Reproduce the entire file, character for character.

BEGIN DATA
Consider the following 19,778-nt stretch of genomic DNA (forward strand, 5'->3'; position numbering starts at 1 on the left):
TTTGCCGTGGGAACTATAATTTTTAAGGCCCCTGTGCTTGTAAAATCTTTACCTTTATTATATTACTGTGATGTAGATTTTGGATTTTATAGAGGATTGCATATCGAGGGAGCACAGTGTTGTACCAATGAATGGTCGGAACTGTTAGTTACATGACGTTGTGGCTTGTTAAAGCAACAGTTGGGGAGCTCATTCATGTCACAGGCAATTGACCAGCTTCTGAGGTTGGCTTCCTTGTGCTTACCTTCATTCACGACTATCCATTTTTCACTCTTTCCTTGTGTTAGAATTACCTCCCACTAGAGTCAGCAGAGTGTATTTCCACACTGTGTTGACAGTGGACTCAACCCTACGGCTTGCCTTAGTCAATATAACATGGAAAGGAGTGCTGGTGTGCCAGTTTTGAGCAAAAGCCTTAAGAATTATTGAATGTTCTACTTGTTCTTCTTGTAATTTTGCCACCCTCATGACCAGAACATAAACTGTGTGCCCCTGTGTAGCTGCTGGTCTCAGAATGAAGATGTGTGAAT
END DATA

Consider the following 19,778-nt stretch of genomic DNA (forward strand, 5'->3'; position numbering starts at 1 on the left):
TTTGCCGTGGGAACTATAATTTTTAAGGCCCCTGTGCTTGTAAAATCTTTACCTTTATTATATTACTGTGATGTAGATTTTGGATTTTATAGAGGATTGCATATCGAGGGAGCACAGTGTTGTACCAATGAATGGTCGGAACTGTTAGTTACATGACGTTGTGGCTTGTTAAAGCAACAGTTGGGGAGCTCATTCATGTCACAGGCAATTGACCAGCTTCTGAGGTTGGCTTCCTTGTGCTTACCTTCATTCACGACTATCCATTTTTCACTCTTTCCTTGTGTTAGAATTACCTCCCACTAGAGTCAGCAGAGTGTATTTCCACACTGTGTTGACAGTGGACTCAACCCTACGGCTTGCCTTAGTCAATATAACATGGAAAGGAGTGCTGGTGTGCCAGTTTTGAGCAAAAGCCTTAAGAATTATTGAATGTTCTACTTGTTCTTCTTGTAATTTTGCCACCCTCATGACCAGAACATAAACTGTGTGCCCCTGTGTAGCTGCTGGTCTCAGAATGAAGATGTGTGAAT